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This could be a classic problem or my wording might be totally off, but I can't seem to find an answer to this problem:

Given $n\in\mathbb{Z}$ with prime factorization $n=p_1^{q_1}\dots p_m^{q_m}$, how many integers divide $n$? For the sake of this problem, let's ignore $1$ and $n$ until the end.

First off, we have that there are at least $q_1\dots q_n$ divisors, since there are $q_1$ divisors made up of $p_1$ (namely $p_1,p_1^2,\dots,p_1^{q_1}$), thus the same holds for $p_2,\dots,p_n$

I've never done much with combinatorics, so I'm not quite sure how to begin counting unique divisors by mixing and matching distinct primes. Any thoughts?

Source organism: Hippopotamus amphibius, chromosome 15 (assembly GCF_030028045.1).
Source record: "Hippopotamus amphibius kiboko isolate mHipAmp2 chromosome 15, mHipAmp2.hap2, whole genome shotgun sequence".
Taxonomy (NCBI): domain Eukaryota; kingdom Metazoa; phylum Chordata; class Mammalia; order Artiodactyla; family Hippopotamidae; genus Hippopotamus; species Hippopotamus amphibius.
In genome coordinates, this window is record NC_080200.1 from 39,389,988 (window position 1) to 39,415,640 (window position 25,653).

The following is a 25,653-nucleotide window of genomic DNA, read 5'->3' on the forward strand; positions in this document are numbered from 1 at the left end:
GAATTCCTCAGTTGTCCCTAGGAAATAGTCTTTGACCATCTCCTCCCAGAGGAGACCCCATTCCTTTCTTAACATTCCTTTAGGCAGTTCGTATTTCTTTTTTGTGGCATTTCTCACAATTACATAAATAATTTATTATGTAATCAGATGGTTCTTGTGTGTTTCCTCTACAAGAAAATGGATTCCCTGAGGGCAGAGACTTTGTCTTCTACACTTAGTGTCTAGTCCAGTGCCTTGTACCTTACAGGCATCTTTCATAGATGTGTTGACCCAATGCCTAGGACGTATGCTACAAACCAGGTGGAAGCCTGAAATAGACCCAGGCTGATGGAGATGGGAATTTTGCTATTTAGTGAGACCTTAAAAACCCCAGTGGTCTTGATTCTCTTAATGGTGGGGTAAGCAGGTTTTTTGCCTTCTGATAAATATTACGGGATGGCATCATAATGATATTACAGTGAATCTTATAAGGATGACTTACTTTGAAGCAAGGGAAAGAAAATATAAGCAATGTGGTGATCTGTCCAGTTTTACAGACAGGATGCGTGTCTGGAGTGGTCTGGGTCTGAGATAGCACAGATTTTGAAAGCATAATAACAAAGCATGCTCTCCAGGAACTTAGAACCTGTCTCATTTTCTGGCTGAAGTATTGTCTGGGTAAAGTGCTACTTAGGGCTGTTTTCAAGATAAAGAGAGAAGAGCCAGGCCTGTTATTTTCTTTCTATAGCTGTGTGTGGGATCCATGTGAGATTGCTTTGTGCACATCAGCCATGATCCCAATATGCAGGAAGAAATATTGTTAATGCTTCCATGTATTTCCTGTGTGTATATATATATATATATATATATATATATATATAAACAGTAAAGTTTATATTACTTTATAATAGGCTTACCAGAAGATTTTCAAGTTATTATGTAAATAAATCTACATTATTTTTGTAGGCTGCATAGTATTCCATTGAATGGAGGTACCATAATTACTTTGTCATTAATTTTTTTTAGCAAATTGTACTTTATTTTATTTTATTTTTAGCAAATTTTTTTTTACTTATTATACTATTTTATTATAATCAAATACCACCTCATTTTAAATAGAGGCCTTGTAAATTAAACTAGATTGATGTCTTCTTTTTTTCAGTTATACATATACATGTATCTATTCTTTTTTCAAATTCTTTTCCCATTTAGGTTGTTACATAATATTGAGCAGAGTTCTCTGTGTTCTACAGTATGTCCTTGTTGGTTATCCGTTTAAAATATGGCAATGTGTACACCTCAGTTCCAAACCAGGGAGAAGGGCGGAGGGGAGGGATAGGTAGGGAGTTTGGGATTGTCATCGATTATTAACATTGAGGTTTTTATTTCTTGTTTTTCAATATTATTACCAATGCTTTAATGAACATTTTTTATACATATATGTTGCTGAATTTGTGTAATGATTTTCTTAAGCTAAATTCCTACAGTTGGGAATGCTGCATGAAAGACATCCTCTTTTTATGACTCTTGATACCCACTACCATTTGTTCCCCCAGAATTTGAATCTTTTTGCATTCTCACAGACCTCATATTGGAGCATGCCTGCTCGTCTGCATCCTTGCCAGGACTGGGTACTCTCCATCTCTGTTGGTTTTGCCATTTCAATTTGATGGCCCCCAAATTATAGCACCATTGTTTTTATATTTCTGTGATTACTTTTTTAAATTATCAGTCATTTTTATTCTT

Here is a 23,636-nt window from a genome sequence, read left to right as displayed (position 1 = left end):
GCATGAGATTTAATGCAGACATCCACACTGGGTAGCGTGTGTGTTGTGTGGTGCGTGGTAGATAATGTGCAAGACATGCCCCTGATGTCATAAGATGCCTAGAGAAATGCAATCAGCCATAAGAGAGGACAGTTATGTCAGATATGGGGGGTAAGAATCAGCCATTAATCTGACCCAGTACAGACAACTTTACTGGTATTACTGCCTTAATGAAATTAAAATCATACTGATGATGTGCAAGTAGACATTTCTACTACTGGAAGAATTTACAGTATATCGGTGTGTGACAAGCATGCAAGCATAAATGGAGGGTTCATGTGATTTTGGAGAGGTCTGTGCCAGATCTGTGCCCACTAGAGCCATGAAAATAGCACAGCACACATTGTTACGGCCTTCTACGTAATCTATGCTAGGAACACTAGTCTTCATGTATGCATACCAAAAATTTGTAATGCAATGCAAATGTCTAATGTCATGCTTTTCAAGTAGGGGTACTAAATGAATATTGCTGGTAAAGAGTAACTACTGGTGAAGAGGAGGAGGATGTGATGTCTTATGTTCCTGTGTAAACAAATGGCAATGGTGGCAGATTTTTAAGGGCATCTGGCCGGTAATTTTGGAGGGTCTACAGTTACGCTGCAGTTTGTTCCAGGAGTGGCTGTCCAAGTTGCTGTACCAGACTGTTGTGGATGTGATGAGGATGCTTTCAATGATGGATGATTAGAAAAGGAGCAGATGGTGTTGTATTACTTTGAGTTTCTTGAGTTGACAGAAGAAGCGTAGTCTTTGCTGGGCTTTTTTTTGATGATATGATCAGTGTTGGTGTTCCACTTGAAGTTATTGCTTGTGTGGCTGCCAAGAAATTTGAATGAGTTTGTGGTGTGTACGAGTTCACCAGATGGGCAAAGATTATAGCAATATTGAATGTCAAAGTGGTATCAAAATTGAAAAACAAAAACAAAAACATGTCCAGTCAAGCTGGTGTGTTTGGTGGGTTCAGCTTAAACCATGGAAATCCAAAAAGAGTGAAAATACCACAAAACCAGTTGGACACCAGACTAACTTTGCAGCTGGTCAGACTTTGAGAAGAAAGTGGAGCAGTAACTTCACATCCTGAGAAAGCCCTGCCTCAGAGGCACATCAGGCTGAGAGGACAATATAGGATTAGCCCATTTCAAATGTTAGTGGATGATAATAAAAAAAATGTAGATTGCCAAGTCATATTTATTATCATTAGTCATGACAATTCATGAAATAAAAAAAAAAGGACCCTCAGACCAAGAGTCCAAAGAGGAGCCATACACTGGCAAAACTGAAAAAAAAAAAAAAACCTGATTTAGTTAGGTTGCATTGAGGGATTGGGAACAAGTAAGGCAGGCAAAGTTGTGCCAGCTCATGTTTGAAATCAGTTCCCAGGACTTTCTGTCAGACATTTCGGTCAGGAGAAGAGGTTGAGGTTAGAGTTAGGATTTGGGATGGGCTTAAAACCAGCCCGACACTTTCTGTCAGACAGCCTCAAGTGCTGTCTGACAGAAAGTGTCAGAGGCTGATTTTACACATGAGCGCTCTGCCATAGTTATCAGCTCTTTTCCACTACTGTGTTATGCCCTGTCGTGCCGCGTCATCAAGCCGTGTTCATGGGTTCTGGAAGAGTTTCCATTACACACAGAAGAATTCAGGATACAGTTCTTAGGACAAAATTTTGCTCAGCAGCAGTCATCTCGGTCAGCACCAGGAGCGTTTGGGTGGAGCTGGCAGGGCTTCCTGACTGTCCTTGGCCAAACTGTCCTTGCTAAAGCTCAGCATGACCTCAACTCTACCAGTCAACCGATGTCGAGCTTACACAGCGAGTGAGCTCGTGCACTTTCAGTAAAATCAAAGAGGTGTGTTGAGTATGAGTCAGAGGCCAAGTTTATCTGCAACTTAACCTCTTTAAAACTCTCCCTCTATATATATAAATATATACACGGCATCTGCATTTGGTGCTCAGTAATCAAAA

marked as duplicate by user91500, Joey Zou, naslundx, Dietrich Burde, Claude Leibovici Sep 15 '16 at 9:25

This question has been asked before and already has an answer. If those answers do not fully address your question, please ask a new question.


Let $n=p_1^{q_1}\dots p_m^{q_m}$. Then we see that the divisors of $n$ that are powers of $p_1$ will be:

$1, p_1, p_1^2, p_1^3, ..., p_1^{q_1}$

The divisors of $n$ that are powers of $p_2$ will be:

$1, p_2, p_2^2, p_2^3, ..., p_2^{q_2}$

And so on.

What we notice is that any factor of $n$ (including $1$ and $n$) can be generated by taking exactly one number from each of the prime factor power sequences and multiplying them all together. There are $q_1+1$ numbers in the $p_1$ sequence, $q_2+1$ numbers in the $p_2$ sequence, etc. Therefore, we see that there are $(q_1+1)\times...\times(q_n+1)$ factors of $n$.


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